Two elephants won’t leave me alone.
Every morning, as I struggle into consciousness, my brain makes plans. I will get up out of bed, go pee, find my way to the kitchen, put water on to boil, fit the paper into the coffee filter, grind beans, slow-pour over the grinds….
In my mind’s eye, I visualize that the coffee is hot, that the news I read is upsetting and that, caffeinated and dressed, I am up and into my day. My thoughts take me out the front door for a long walk with my dogs, and then to work.
The reality is that I haven’t moved a muscle.
The elephants have trapped me. Every night, for twenty-nine years, these two have come to sit on me. They somehow manage to lumber past the dogs, who sleep on without a bark or snarl. The elephants climb up into my bed without disturbing the cat curled against my legs.
How can two 6,000-pound elephants with monstrous feet, ears as big as tents and trunks as long as my dining-room table sneak in without being noticed? Why do they arrive at 4:44 am without fail? Why do they sit on me, rousing me and keeping me awake for hours until their weight lulls me back to sleep, just in time for my alarm to ring? How do they find their way not just onto my body but into
it? Their weight moves down through my arms, legs, hands and feet, making it impossible to move. I feel nauseous and panicky.
Maybe they’ll never leave,
I think desperately. What do they want?
Some days, I speak to them.
“You’ve made a mistake,” I say.
Surely they have the wrong person. The woman I am has a family, a career, a life: She gets up and goes. The woman the elephants sit on is squashed and helpless. They must have the wrong address.
“You must stop visiting,” I tell them.
We have this conversation every day. I beg, I cajole, I barter, I cry, I offer them the best bananas, caresses behind their ears–anything, if only they’ll go away.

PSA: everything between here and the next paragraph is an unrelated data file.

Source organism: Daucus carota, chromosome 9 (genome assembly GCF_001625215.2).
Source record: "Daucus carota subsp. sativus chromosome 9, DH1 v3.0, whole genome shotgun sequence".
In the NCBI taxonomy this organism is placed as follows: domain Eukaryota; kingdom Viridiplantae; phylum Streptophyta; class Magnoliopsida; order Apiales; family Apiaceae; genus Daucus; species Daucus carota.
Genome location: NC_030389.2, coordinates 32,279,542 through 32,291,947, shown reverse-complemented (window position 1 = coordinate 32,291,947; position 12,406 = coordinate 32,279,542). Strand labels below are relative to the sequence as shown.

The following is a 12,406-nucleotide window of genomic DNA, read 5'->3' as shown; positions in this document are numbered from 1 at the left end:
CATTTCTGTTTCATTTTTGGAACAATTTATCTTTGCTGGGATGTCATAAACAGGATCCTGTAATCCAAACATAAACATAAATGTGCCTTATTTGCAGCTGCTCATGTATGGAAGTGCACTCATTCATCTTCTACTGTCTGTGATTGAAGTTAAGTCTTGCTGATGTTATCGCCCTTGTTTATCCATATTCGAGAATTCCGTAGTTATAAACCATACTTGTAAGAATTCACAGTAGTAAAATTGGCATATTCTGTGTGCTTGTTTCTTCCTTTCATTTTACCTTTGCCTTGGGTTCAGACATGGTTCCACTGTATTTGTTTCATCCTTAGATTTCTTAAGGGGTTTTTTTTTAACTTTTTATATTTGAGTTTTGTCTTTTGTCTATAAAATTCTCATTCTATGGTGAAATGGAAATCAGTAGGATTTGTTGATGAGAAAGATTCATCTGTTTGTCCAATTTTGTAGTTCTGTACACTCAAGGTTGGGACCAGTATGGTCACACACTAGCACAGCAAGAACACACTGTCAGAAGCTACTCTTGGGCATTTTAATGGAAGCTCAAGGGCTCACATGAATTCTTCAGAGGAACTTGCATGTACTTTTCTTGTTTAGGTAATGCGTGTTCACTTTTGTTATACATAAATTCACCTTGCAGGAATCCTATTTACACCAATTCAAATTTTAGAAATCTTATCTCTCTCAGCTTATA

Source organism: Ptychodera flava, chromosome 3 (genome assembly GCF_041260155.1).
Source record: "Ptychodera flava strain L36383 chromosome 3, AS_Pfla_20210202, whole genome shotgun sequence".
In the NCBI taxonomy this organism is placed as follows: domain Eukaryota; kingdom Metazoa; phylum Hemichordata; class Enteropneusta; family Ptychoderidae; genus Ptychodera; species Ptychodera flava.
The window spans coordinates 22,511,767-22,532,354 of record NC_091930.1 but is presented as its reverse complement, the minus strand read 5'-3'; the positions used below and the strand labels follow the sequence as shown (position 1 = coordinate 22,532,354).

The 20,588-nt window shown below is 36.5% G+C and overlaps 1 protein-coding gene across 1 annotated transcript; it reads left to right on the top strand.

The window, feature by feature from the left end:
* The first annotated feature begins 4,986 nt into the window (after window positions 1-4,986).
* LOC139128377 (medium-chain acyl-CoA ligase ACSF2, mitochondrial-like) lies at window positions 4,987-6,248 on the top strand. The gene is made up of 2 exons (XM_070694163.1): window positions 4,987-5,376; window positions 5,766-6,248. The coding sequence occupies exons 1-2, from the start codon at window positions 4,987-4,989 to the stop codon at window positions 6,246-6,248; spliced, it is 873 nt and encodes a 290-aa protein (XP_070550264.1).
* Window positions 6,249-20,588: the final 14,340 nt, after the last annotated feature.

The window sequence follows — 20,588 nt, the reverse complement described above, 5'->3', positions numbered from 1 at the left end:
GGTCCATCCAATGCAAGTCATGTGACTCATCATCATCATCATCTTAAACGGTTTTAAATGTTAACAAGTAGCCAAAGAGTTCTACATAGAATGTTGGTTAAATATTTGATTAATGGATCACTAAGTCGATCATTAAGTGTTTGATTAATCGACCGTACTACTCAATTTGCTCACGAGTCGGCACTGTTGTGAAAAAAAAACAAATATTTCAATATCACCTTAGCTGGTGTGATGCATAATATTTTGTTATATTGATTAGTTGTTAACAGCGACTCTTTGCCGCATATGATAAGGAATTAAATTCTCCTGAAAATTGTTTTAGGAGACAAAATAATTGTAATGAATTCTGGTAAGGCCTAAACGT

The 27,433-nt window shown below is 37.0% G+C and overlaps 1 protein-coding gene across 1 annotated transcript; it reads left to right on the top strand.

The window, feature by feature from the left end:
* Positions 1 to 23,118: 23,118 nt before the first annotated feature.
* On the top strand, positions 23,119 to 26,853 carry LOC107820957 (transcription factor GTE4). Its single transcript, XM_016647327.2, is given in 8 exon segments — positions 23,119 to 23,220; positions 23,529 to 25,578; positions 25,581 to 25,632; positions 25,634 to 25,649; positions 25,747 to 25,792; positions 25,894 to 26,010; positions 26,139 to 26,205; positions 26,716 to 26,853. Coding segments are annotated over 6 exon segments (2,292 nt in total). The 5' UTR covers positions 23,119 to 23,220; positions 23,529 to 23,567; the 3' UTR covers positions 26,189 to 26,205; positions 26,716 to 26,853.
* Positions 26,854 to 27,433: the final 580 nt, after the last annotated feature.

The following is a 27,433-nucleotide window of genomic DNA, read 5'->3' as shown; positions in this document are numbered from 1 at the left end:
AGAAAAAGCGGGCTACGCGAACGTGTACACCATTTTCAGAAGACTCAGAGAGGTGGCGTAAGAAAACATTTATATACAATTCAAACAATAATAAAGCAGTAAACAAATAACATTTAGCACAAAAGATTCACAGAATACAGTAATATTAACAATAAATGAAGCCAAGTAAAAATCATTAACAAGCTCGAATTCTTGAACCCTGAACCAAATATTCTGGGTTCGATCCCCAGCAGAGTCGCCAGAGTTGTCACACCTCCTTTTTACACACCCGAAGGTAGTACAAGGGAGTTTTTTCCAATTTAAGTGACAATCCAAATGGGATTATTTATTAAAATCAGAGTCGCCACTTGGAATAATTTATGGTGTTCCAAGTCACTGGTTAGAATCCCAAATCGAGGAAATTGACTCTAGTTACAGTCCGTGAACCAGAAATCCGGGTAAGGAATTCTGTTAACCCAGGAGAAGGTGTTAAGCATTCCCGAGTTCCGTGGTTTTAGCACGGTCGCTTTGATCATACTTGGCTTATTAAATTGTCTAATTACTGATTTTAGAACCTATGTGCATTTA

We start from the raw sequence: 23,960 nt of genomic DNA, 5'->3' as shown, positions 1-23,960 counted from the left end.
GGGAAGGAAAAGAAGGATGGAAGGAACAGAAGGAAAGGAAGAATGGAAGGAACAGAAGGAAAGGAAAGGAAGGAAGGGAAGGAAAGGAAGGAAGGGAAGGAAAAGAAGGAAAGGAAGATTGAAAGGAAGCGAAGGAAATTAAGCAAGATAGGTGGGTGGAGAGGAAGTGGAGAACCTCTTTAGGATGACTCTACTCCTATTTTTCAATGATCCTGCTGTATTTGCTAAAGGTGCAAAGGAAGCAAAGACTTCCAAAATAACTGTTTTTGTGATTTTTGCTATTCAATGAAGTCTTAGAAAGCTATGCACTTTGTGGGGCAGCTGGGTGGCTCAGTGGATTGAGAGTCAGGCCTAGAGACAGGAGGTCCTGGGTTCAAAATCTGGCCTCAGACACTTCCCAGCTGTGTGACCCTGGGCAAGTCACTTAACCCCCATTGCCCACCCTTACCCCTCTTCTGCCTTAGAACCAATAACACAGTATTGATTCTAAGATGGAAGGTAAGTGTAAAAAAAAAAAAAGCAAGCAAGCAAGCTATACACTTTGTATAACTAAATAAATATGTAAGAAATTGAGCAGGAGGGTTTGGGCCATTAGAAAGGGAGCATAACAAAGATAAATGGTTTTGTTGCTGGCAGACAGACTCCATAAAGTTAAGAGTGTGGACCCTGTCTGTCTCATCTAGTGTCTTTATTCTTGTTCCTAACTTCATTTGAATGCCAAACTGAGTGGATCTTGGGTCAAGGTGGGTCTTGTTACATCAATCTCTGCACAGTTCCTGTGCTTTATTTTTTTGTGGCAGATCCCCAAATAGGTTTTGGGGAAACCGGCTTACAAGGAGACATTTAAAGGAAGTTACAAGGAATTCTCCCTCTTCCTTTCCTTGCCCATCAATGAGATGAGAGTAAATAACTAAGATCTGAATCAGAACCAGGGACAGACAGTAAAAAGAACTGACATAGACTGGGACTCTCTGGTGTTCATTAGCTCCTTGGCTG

By the light of day, my affliction goes by a different name: chronic fatigue syndrome (CFS).
But after years of struggling to describe this poorly understood malady to others, I finally settled on calling it my “elephants.” I thought this might help people to imagine it more clearly. And admiring elephants as I do, I find it a friendlier term. For more than thirty years, I spent my professional life with exotic animals (primarily chimpanzees), and I’ve come to know several elephants personally. I’ve felt the immense pleasure/sadness of bottle-feeding orphaned baby elephants–one fell asleep with her head on my lap. So I’m not afraid of elephants; but when one sits on you, it’s impossible to move.
I probably had this ailment even as a young girl. As long as I can remember, I’ve suffered from diffuse malaise, fatigue and random pains that my family called “Disease X.” I function well enough; I made it through high school, college, global adventures and a professional life, and I raised a fantastic son. But I’ve never felt well, or interacted with the world as I imagine other people do.
The elephants first officially visited me one January morning in 1990. My son and I were in Lake Placid, NY, for his figure-skating competition. Rising before dawn to wake him, I felt like I had the flu. But this “flu” didn’t run its course. Back at work in New York City, I took my four allotted sick days. Days turned into months and years as I struggled on with a low-grade fever, swollen glands, gastrointestinal distress, brain fog, sore throat, excruciating headaches and sleeplessness. Every cell was exhausted, but I couldn’t sleep–and if I did, I woke up more tired than before I went to bed.
Of course, as a middle-class, insured person, I saw every medical professional imaginable. Hearing that I’d spent decades in the company of chimpanzees and other primates, my doctors appeared delighted to search for a parasite to blame. Stool sample after blood test turned up nothing.
“It’s surely depression,” said my very pedigreed physician. He put me on a sky-high dose of Prozac that brought me close to suicide. I saw nutritionists, sought out every remedy of Eastern or Western medicine, underwent diagnostic procedures from HIV tests to brain scans to bone-marrow tests and endured the profound anxiety of waiting for the results. Always negative. Every measure equaled perfect health. I was certain that I was dying, and soon; I just wasn’t certain of what.